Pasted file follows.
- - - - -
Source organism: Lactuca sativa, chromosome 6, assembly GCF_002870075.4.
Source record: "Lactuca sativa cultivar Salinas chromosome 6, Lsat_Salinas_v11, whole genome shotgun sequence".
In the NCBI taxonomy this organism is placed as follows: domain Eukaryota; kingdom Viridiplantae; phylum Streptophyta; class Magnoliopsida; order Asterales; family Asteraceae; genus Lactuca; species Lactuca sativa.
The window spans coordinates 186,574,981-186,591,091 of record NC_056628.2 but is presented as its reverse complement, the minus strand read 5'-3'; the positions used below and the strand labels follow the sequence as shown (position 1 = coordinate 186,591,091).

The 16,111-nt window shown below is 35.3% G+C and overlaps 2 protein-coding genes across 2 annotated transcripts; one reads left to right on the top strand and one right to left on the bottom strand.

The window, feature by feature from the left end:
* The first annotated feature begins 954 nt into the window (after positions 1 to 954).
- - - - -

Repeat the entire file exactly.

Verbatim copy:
Source organism: Lactuca sativa, chromosome 6, assembly GCF_002870075.4.
Source record: "Lactuca sativa cultivar Salinas chromosome 6, Lsat_Salinas_v11, whole genome shotgun sequence".
In the NCBI taxonomy this organism is placed as follows: domain Eukaryota; kingdom Viridiplantae; phylum Streptophyta; class Magnoliopsida; order Asterales; family Asteraceae; genus Lactuca; species Lactuca sativa.
The window spans coordinates 186,574,981-186,591,091 of record NC_056628.2 but is presented as its reverse complement, the minus strand read 5'-3'; the positions used below and the strand labels follow the sequence as shown (position 1 = coordinate 186,591,091).

The 16,111-nt window shown below is 35.3% G+C and overlaps 2 protein-coding genes across 2 annotated transcripts; one reads left to right on the top strand and one right to left on the bottom strand.

The window, feature by feature from the left end:
* The first annotated feature begins 954 nt into the window (after positions 1 to 954).